one of the sacred dogmas of the Thing that Used to be Conservatism.
This leads to the first blasphemy, namely that the authors refuse to play the bs game of saying “enhanced interrogation” instead of torture or feigning confusion by everlastingly wondering if freezing, beating, drowning and suffocating helpless prisoners is torture or not, with an abstract that states:
Torture is absolutely prohibited and constitutes one of the core crimes under international law. There is a substantial body of sociolegal literature that addresses torture’s illegality. But this article tackles the question “does torture work?” The analysis locates the practice of torture in historical and global perspective, accommodating but not constrained by post-9/11 scholarship on American torture. The titular question is treated more critically and comprehensively than a narrowly construed focus on the value and veracity of utterances produced as a result of pain and suffering. Drawing on scholarship from a variety of fields, the article addresses how torture works (i.e., why it has been used and its effects) in order to highlight the role of torture in the mutually constitutive histories of law-state-society relations. The final section uses the American case to offer conclusions about the efficacy and effects of torture.
The second blasphemy lies in the conclusion, which dares to blaspheme the wisdom and goodness of Bush/Cheney and the squad of Catholic consequentialists who tried to say that maybe “torture” (square quotes are essential) was a little bit unfortunate, but it was made necessary because it “worked”. Nope:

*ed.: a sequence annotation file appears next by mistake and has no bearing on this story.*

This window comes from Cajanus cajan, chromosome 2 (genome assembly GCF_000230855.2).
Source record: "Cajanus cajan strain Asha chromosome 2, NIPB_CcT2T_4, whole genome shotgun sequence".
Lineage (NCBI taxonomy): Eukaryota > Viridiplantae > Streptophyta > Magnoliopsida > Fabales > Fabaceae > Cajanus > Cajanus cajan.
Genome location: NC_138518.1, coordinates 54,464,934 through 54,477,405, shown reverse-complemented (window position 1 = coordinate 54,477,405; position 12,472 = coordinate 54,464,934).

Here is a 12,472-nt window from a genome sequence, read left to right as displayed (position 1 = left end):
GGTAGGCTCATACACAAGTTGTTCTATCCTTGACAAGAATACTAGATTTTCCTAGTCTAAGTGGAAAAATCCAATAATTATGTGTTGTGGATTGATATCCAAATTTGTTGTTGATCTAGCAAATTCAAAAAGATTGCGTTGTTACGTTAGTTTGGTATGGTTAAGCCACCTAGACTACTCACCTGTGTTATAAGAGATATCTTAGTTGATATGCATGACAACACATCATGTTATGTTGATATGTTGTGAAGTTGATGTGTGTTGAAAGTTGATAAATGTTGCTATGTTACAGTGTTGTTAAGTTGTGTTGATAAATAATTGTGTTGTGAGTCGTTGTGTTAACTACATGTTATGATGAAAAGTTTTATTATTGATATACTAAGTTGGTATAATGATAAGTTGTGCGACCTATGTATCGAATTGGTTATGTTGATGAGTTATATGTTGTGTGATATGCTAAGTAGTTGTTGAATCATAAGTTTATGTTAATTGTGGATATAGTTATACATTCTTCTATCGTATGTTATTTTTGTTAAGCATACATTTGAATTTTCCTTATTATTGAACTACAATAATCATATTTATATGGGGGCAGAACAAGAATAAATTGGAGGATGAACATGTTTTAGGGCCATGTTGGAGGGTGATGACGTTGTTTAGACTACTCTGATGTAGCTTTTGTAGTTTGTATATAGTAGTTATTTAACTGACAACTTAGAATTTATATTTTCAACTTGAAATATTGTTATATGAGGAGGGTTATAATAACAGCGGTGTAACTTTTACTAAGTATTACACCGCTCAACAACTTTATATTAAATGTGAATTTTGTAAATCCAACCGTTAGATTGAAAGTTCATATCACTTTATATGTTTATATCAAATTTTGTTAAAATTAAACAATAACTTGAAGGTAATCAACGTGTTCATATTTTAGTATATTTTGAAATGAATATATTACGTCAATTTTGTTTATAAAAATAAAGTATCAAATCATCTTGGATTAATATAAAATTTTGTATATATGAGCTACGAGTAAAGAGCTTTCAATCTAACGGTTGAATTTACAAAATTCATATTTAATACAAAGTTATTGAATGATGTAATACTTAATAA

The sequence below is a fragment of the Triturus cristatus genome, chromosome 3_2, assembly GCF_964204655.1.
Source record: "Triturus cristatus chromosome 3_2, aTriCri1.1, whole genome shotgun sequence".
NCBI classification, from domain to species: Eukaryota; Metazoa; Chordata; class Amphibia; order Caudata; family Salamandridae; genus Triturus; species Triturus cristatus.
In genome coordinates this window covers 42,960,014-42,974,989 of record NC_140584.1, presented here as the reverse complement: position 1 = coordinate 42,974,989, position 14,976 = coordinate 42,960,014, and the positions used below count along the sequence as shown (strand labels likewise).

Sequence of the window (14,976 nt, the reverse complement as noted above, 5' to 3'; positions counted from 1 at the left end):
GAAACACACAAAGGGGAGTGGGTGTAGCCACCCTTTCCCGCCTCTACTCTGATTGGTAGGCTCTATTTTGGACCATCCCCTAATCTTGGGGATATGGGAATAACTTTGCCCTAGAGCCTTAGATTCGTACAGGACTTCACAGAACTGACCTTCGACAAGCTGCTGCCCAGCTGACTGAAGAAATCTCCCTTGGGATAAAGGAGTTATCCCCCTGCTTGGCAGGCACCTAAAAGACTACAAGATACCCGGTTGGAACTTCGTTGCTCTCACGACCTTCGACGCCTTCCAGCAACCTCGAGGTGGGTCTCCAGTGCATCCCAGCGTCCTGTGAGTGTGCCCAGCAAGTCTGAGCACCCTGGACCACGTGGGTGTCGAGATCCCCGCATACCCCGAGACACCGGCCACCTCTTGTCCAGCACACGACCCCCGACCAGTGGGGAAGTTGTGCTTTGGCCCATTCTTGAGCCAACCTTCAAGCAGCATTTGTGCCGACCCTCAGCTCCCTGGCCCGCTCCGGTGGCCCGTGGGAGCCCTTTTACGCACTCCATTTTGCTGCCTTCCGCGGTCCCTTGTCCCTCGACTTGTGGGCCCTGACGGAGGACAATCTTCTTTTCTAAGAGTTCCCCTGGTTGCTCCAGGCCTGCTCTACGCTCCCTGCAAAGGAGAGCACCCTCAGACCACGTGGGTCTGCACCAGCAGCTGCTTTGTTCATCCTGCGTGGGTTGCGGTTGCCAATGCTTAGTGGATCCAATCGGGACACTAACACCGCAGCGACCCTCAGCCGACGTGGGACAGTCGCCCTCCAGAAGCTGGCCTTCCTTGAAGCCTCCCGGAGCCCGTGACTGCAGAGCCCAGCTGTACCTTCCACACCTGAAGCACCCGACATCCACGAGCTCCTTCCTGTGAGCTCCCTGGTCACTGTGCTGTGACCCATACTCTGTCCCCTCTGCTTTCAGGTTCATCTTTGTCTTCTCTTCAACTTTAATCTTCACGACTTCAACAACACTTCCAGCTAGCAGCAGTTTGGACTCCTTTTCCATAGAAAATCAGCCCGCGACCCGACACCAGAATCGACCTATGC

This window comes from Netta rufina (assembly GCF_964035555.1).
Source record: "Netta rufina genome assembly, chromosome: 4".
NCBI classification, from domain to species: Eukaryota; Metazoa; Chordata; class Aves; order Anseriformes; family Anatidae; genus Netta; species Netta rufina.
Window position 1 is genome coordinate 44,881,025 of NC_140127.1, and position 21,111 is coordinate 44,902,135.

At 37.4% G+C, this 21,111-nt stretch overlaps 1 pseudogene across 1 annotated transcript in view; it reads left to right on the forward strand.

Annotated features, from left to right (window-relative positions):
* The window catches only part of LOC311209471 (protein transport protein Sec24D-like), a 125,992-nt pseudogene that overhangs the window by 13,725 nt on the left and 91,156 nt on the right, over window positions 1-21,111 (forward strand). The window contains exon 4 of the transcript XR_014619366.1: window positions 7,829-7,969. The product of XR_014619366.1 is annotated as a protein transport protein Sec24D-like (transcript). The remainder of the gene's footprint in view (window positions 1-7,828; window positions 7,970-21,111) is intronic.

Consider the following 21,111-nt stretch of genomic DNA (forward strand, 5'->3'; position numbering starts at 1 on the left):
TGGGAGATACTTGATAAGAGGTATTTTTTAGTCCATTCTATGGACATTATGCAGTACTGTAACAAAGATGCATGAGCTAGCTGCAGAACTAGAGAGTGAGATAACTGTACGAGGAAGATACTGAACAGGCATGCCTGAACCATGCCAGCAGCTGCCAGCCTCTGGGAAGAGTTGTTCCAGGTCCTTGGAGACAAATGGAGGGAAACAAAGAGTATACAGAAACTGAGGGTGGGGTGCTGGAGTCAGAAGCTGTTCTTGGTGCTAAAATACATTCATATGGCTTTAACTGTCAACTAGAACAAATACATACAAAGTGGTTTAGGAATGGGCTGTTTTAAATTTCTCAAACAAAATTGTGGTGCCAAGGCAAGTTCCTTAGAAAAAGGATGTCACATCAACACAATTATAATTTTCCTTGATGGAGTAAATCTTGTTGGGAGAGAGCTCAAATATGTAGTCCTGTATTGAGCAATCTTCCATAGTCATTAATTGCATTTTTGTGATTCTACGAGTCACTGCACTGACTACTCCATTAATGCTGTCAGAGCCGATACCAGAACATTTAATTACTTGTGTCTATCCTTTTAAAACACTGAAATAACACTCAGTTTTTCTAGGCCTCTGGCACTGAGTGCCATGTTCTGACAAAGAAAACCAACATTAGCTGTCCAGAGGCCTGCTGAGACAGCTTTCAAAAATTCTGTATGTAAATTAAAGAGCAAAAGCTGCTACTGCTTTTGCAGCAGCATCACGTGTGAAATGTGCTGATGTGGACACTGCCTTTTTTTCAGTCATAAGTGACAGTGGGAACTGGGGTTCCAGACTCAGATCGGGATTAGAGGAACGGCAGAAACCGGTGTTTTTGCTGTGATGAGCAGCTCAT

From the narrowly construed perspective, the lessons learned from the American case confirm timeless truisms about the consequentialist relationship between torture and truth. “Torture,” as third century AD/CE Roman juristUlpian observed, “is a difficult and deceptive thing[,] for the strong will resist and the weak will say anything to end the pain.” As for truth, according to the German Jesuit Friedrich von Spee in 1631, “It is incredible what people
say under the compulsion of torture, and how many lies they will tell about themselves and about others; in the end, whatever the torturers want to be true, is true.” For a contemporary judgment about the efficacy of interrogational torture, Rejali’s (2007, p. 478) comparative global assessment is a fitting description of the American case: “[O]rganized torture yields poor information, sweeps up many innocents, degrades organizational capabilities, and destroys interrogators. Limited time during battle or emergency intensifies all these problems.”
In short, not only was it evil, it was stupid too. Congratulations, Catholic torture apologists. You’ve made Uncle Screwtape so happy to have been right when he said, “To get the man’s soul and give him nothing in return—that is what really gladdens our Father’s heart.”
Oh, and you Obama excusers: Get in line right behind them.